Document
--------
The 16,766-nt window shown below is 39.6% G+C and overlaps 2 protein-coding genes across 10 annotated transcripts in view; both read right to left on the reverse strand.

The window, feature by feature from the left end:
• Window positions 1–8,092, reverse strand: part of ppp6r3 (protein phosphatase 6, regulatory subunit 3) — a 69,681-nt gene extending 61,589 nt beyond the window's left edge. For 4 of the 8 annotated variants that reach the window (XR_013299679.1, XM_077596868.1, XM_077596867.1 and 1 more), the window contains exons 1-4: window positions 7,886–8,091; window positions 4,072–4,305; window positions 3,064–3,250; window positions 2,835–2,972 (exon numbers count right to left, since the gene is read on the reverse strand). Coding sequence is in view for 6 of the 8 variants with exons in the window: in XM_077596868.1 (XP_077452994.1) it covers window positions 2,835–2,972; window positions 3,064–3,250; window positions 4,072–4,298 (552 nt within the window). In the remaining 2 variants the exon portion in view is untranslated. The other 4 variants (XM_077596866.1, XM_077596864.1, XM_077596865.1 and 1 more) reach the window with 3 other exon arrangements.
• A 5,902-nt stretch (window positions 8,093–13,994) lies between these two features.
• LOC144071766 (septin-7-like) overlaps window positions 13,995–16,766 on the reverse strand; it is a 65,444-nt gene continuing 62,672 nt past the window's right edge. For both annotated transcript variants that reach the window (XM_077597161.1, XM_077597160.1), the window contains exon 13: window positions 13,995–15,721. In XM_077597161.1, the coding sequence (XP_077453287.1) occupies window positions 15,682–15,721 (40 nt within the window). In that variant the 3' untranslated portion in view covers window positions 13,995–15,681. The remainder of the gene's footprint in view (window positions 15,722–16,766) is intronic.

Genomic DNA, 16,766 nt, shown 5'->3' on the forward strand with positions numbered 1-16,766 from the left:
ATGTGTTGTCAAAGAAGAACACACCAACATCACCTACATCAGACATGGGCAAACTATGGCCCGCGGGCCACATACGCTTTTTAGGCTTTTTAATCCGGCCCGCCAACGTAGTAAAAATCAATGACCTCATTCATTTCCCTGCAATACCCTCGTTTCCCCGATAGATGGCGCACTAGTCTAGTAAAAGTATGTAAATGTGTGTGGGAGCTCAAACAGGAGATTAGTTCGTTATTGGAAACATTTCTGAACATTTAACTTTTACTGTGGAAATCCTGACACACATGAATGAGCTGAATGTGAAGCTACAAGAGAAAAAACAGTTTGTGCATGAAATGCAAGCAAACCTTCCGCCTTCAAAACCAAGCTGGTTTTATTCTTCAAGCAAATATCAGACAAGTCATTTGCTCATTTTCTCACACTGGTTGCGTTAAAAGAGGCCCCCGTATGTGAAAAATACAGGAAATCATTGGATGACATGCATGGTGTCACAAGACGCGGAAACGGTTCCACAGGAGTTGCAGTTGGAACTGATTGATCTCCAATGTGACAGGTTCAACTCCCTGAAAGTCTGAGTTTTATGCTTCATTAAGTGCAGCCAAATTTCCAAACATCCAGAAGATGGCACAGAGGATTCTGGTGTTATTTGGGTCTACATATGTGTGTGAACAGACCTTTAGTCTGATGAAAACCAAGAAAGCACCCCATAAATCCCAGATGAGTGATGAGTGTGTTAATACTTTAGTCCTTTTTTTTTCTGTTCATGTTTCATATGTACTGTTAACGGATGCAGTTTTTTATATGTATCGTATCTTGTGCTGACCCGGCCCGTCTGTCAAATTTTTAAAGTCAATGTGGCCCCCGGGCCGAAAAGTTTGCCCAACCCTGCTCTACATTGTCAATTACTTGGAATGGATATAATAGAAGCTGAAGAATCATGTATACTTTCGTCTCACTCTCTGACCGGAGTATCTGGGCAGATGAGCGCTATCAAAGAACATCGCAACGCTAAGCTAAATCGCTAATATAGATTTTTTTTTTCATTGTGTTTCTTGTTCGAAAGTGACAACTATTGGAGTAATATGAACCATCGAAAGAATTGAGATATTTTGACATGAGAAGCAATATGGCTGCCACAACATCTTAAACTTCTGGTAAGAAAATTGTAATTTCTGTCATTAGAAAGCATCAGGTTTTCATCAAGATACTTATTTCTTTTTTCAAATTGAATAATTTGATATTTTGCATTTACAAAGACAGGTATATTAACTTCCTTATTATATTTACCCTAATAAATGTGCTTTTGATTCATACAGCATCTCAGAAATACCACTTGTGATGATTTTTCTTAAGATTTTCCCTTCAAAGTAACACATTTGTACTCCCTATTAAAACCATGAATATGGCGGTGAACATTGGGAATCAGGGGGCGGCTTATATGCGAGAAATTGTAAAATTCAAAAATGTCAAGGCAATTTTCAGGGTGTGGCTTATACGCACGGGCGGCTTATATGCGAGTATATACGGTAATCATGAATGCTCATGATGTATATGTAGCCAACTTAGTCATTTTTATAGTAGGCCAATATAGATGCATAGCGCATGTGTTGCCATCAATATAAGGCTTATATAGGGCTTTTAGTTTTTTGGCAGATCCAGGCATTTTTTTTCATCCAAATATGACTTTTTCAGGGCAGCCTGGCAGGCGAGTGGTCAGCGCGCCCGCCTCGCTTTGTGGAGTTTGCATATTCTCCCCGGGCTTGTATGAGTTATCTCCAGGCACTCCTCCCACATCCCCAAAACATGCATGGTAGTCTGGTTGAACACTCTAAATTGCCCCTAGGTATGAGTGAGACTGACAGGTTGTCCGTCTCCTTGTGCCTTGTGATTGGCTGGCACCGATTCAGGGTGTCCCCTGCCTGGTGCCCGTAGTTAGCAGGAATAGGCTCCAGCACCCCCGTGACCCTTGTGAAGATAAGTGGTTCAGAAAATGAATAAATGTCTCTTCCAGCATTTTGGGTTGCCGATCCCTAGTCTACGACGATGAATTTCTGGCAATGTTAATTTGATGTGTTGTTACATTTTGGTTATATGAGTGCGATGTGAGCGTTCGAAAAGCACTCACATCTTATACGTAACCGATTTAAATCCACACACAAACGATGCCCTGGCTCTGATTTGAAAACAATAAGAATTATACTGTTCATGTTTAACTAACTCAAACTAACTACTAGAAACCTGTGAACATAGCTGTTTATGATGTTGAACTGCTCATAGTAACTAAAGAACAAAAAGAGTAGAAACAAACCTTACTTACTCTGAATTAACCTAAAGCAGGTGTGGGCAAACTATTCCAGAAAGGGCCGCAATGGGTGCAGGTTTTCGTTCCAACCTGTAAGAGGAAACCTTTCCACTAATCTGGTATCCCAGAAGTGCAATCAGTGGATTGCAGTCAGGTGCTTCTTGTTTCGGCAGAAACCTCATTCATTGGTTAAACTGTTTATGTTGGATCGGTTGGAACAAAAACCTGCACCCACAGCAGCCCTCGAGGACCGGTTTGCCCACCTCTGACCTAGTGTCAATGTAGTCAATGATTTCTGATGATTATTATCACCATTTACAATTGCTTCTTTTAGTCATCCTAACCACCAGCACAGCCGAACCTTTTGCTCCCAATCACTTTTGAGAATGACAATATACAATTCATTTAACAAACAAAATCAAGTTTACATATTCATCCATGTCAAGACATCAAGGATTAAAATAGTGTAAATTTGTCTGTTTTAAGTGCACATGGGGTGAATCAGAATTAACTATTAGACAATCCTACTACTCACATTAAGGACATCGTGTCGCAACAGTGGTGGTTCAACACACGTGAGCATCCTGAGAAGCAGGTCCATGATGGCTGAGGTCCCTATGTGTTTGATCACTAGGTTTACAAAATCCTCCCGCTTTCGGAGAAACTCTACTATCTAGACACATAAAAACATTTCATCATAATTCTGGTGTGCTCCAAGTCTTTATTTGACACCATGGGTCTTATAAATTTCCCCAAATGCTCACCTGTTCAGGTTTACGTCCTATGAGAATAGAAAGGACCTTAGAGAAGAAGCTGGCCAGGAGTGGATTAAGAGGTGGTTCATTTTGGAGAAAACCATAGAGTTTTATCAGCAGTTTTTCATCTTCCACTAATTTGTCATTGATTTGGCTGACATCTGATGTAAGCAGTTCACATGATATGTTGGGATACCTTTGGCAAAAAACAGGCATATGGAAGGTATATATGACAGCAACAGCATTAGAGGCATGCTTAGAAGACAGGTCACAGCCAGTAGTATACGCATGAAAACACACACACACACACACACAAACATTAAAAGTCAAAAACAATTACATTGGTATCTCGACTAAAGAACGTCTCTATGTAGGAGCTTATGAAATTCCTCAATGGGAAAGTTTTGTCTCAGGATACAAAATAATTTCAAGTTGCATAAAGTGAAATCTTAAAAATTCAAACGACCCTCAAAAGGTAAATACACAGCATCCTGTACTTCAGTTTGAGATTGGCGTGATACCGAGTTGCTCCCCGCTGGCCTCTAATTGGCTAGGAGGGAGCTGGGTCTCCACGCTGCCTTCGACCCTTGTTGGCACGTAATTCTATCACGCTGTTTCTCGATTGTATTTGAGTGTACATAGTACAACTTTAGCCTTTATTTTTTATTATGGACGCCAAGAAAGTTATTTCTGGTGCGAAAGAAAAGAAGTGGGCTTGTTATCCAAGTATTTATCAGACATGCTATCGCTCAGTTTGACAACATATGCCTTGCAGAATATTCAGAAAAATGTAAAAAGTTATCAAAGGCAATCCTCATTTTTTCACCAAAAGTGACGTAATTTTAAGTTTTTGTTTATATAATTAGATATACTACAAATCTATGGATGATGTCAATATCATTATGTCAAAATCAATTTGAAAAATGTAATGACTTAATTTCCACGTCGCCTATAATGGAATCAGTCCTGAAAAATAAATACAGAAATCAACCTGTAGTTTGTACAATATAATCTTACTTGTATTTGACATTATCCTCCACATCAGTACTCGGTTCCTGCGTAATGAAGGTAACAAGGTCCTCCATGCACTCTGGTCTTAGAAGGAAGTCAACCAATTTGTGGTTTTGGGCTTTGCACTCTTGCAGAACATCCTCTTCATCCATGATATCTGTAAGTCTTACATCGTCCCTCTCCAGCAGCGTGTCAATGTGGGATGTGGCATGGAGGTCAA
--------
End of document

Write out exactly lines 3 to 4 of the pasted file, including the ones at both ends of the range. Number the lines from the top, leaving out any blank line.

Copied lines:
• Window positions 1–8,092, reverse strand: part of ppp6r3 (protein phosphatase 6, regulatory subunit 3) — a 69,681-nt gene extending 61,589 nt beyond the window's left edge. For 4 of the 8 annotated variants that reach the window (XR_013299679.1, XM_077596868.1, XM_077596867.1 and 1 more), the window contains exons 1-4: window positions 7,886–8,091; window positions 4,072–4,305; window positions 3,064–3,250; window positions 2,835–2,972 (exon numbers count right to left, since the gene is read on the reverse strand). Coding sequence is in view for 6 of the 8 variants with exons in the window: in XM_077596868.1 (XP_077452994.1) it covers window positions 2,835–2,972; window positions 3,064–3,250; window positions 4,072–4,298 (552 nt within the window). In the remaining 2 variants the exon portion in view is untranslated. The other 4 variants (XM_077596866.1, XM_077596864.1, XM_077596865.1 and 1 more) reach the window with 3 other exon arrangements.
• A 5,902-nt stretch (window positions 8,093–13,994) lies between these two features.